Every morning when I would arrive at the center Harmony Home for people living with HIV/AIDS where I work, there was a patient who would always greet me with a “How are you?’ in Korean. I didn’t teach it to him so I wondered where he learned this Korean greeting. Now I am sorry that I didn’t ask him about it. One day when I arrived in the center, I was immediately informed that he passed away earlier that morning. His body was still in his bed so I went to visit him one last time and prayed for his eternal rest.
A few months previous, his health started getting worse, and he needed to have an operation because there was a tumor on his neck. The doctor, his family and the staff told him many times that he should have the procedure, but in the end he decided not to go ahead with it. He would not eat and was getting weaker day by day so I encouraged him to try to eat so that his medication will work and for his body to become stronger. He said something to me with tears in his eyes but I couldn’t quite catch what he was trying to say due the tumor. What did he say to me that day? I would never know and will always wonder.
Later, a Korean group on a mission exposure visited the center. Before their arrival, I already heard that they had many concerns about what to expect about meeting the people in the center, so I wanted to let them know the facts about HIV/AIDS and dispel the myths that the virus can be transmitted by social contact. Most importantly I wanted to show them that people living with HIV/AIDS are also children of God.
I was given an hour to share with them about my life as a missionary. I hoped that through my sharing they would arrive at a better understanding about the virus and people living with HIV/AIDS, which if given the wrong information can often lead to prejudice and misunderstanding. After my sharing with them, we had lunch together with the people in the center.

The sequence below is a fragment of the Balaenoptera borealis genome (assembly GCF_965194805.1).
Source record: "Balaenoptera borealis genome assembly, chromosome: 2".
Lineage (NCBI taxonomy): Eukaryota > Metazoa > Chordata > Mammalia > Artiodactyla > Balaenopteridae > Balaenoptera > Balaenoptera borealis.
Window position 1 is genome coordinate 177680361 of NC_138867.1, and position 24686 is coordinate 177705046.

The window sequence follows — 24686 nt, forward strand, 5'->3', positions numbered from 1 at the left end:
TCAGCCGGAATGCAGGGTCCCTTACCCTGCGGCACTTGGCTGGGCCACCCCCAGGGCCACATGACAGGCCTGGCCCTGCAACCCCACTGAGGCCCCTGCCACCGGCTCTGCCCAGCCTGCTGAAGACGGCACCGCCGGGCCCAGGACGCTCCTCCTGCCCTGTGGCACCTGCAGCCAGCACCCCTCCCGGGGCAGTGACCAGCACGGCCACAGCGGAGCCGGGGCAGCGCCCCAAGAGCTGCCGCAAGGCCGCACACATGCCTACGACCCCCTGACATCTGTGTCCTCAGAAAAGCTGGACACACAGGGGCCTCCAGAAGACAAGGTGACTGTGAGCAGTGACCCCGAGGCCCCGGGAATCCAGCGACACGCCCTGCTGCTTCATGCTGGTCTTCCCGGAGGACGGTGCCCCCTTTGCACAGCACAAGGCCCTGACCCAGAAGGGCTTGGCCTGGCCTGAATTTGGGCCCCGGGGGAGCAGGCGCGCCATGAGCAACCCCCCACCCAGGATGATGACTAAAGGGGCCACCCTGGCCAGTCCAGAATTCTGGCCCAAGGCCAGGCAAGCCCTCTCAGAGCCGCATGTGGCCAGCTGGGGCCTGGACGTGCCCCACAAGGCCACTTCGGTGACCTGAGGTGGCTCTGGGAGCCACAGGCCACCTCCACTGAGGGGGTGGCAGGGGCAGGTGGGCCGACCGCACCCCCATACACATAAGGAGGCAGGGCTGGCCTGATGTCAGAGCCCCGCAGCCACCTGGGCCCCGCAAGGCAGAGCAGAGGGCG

At first I was anxious whether the group and the patients in the center would be comfortable sharing a meal together. But my concern was unfounded! When I witnessed that they were enjoying eating together, I felt that the Kingdom of God was here with us at that moment. I could see that everyone was enjoying themselves. It was the moment where any prejudice and misunderstanding between them was broken. I felt very grateful and happy especially when one of the participants from the group expressed their appreciation to a patient who had shared some food with them during the meal.
At first they might have felt afraid to meet the patients because they didn’t know much about AIDS. I was deeply impressed by the openness and courage of the group towards the people living with HIV/AIDS in the center.
Fear stops us from moving forward. Through this experience I have learned that we can meet our living God when we allow ourselves to be more courageous.
Five weeks after the visitation of the Korean group, my morning “welcomer” passed away. He died young at the age of 55. He witnessed many deaths while he was staying at the center and was probably afraid because eventually this would happen to him one day. I cannot help wondering what would have happened to him if he had undergone the surgery. And, I would like to express my gratitude to the Korean group that gave him joyful memories before his death.
Finally, let us remember all those who have passed away of AIDS and may they rest in Peace.
Columban lay missionary Lee Su-Bin Matilda provided this reflection.